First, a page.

The Effects Of Smoking On Athletic Performance

The Effects Of Smoking on Athletic Performance – Guest Blog post from Dave Slatts

Are you a “Healthy smoker” who trains really well but smokes full time? Or are you one of those people who “Borrow” a cigarette on a night out but don’t actually smoke and are genuinely too cheap to buy a pack of your own? Are you extremely healthy Monday to Friday consistently over time, however so consistently unhealthy at weekends smoking like a trooper and being a drunk mess? If you are any of these legends, this could be of interest to you, so happy reading.

 

Let’s get started, Most of us have all done it. It’s great to have the crack, get some air and talk to complete randomers. But have you ever thought of the effects that smoking has on a somewhat healthy body, let alone an unhealthy one?

 

As I grew up playing U21 county Hurling, I used to love smoking the odd Johnny Blue with the lads on a Saturday night. I would wake up on a Sunday afternoon in an absolute jock! I would typically have a few cigarettes left over so they would either go in the drawer or I would polish them off after hangover food. It was only when I started training at an elite level I found it extremely difficult to breath let alone perform at my optimal level. So I packed it in and did some research.

 

Still with me so far? Ok, time to get serious.
When in College two years ago doing my final year in my degree, I wrote a literature review on the effects Smoking has on training and athletic performance. This does not mean in any way that I am an expert because believe me, I don’t have a clue most of the time, but listen up!

 

Athletic performance can be divided and categorised by the various energy systems that contribute to fitness and exercise quality. Perhaps the most simplistic way of segregating energy systems is by dividing exercise into aerobic and anaerobic. This is known as metabolic training.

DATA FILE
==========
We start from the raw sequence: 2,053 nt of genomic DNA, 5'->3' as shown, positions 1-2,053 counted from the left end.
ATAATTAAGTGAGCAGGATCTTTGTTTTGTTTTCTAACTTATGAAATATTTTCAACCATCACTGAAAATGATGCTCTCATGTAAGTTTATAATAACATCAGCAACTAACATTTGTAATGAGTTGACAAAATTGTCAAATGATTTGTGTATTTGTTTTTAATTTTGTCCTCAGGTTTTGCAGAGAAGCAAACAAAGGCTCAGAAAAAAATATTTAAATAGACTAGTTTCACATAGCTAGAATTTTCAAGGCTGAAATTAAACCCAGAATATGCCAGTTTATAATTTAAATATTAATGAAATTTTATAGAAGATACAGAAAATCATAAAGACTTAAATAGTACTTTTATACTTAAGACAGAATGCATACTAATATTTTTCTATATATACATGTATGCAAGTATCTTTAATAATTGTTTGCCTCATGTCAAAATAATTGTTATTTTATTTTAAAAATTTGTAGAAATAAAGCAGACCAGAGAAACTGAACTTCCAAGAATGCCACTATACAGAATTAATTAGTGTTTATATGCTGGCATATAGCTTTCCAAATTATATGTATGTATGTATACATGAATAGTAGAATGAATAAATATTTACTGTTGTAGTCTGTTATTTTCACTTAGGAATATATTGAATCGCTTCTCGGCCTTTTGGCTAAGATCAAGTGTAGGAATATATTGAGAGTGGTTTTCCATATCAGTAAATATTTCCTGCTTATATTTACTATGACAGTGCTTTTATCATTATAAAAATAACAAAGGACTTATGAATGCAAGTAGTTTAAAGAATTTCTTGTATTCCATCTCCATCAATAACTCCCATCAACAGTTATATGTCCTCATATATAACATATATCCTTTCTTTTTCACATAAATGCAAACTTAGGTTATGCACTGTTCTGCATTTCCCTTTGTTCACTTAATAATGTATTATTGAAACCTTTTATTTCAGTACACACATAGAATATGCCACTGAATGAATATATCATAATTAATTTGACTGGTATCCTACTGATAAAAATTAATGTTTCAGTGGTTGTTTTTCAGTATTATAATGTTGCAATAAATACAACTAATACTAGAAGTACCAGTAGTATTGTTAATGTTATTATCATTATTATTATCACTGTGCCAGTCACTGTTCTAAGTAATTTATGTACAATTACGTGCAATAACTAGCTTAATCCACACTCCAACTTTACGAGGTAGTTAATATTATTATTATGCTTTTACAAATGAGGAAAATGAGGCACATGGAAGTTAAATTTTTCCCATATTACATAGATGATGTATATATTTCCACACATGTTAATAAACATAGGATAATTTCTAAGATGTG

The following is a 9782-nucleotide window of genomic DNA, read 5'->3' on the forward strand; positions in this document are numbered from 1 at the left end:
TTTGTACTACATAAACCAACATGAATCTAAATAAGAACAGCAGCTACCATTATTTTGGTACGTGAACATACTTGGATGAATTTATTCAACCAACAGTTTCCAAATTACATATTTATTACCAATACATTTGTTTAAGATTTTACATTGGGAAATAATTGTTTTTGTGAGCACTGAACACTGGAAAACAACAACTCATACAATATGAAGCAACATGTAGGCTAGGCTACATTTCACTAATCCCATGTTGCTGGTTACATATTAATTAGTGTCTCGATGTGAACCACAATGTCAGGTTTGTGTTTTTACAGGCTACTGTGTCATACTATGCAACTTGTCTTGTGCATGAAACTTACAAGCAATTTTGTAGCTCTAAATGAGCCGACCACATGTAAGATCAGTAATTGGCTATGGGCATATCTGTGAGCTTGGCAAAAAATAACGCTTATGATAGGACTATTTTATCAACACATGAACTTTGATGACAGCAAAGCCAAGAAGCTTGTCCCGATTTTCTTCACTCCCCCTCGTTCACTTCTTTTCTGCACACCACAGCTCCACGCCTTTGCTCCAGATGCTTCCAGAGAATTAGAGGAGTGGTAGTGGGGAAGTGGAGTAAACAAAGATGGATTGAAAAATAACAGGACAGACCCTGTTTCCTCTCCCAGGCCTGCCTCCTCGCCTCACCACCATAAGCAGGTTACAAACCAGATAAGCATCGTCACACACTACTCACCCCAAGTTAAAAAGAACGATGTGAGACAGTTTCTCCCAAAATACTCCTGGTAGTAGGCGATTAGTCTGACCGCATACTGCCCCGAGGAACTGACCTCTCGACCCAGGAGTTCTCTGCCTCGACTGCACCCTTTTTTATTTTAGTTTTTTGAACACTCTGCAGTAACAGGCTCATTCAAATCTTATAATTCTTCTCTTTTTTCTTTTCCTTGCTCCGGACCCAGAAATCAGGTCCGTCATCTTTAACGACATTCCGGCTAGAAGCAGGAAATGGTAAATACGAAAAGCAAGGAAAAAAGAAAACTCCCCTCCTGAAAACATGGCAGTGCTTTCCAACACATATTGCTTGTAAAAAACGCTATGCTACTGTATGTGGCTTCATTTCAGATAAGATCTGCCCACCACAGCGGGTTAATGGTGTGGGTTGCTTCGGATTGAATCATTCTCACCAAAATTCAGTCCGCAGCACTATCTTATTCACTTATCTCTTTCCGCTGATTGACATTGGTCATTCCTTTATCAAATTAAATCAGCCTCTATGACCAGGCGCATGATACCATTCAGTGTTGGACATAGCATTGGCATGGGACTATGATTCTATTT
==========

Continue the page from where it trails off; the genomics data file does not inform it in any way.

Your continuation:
There is a general presumption that athletic performance is solely associated with elite athletes and how they perform in competition and non- competition proving to be a miss-conception from a significant number of the population across the world.

Developing as an athlete or improving athletic performance requires exercise. Exercise is practiced throughout everyday activities from walking or climbing the stairs, each of which is of different intensity and burn different amounts of calories per activity.

In order to evaluate the effects smoking has on athletic performance, certain methods of testing are carried out on smokers and non-smokers. (Aiello, Marina, et al., 1998).

 

Studies have shown that although smoking does affect exercise performance through the cardio respiratory function, evidence indicates that in comparison to nonsmokers, smokers depend on glucose as a fuel source during sub maximal exercise. (Horning & Brooks, 1996)

 

Many studies have established that smoking decreases the ability to perform vigorous exercise because of increased blood levels of carbon monoxide, Decreased lung function, and Decreased maximal oxygen consumption. Carbon monoxide is present in cigarette smoke in large amounts and rapidly enters the blood, combining with the hemoglobin in the red blood cells. Normally the hemoglobin carries oxygen to the muscles and cells of the body.

 

When carbon monoxide from cigarette smoke is present, about 5 percent of the hemoglobin is taken over for more than five hours. This decreases the delivery of oxygen to the muscles during vigorous exercise, making all effort seem more difficult than normal.

 

At rest, and to a smaller extent during exercise, nicotine from smoking cigarettes increases the heart rate and blood pressure, decreases heart blood output, and increases the oxygen demands of the heart muscle. During exercise, nicotine also increases levels of blood lactate, a substance that can make people feel fatigued or feel like quitting exercise when it rises high enough. Nicotine has been found to decrease the ability to engage in long-endurance exercise like swimming or running. The resistance to air flow after smoking is increased in the lung passageways, making it harder to deliver air and oxygen to the lungs during hard exercise. In some people, cigarette smoke can trigger asthma symptoms, making it nearly impossible to exercise until symptoms subside.

To conclude, Smoking has a detrimental effect on your mind and body. It causes nothing but anxiety and stress on the body while causing major health concerns.

 

I hope you enjoyed this and if you are interested in the full literature review, you can email me at Dave@daveslattsfitness.com and don’t forget to follow me on Instagram @daveslattsfitness or Facebook Dave Slatts Fitness.

Thanks for reading guys.

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